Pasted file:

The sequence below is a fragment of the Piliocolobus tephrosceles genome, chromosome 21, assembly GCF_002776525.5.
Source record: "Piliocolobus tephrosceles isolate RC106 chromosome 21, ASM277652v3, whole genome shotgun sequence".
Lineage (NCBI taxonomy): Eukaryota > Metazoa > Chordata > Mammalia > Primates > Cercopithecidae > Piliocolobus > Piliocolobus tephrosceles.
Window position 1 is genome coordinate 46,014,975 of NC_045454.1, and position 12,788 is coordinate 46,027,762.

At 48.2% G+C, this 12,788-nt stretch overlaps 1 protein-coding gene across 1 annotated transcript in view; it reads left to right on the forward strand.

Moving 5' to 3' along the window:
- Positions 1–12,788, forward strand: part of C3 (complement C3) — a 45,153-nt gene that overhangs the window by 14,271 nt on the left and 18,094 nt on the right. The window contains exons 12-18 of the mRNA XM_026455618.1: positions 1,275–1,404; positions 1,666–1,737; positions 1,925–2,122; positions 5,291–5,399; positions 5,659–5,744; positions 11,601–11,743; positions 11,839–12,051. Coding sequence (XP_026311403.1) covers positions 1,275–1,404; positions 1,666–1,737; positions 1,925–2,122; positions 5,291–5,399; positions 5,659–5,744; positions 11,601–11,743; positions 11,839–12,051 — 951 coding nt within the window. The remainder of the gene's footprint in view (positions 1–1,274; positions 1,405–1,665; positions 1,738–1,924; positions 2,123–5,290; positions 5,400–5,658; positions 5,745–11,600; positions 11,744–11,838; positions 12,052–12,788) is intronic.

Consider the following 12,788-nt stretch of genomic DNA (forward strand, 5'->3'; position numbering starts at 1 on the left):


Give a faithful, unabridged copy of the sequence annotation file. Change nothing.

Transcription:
The sequence below is a fragment of the Piliocolobus tephrosceles genome, chromosome 21, assembly GCF_002776525.5.
Source record: "Piliocolobus tephrosceles isolate RC106 chromosome 21, ASM277652v3, whole genome shotgun sequence".
Lineage (NCBI taxonomy): Eukaryota > Metazoa > Chordata > Mammalia > Primates > Cercopithecidae > Piliocolobus > Piliocolobus tephrosceles.
Window position 1 is genome coordinate 46,014,975 of NC_045454.1, and position 12,788 is coordinate 46,027,762.

At 48.2% G+C, this 12,788-nt stretch overlaps 1 protein-coding gene across 1 annotated transcript in view; it reads left to right on the forward strand.

Moving 5' to 3' along the window:
- Positions 1–12,788, forward strand: part of C3 (complement C3) — a 45,153-nt gene that overhangs the window by 14,271 nt on the left and 18,094 nt on the right. The window contains exons 12-18 of the mRNA XM_026455618.1: positions 1,275–1,404; positions 1,666–1,737; positions 1,925–2,122; positions 5,291–5,399; positions 5,659–5,744; positions 11,601–11,743; positions 11,839–12,051. Coding sequence (XP_026311403.1) covers positions 1,275–1,404; positions 1,666–1,737; positions 1,925–2,122; positions 5,291–5,399; positions 5,659–5,744; positions 11,601–11,743; positions 11,839–12,051 — 951 coding nt within the window. The remainder of the gene's footprint in view (positions 1–1,274; positions 1,405–1,665; positions 1,738–1,924; positions 2,123–5,290; positions 5,400–5,658; positions 5,745–11,600; positions 11,744–11,838; positions 12,052–12,788) is intronic.

Consider the following 12,788-nt stretch of genomic DNA (forward strand, 5'->3'; position numbering starts at 1 on the left):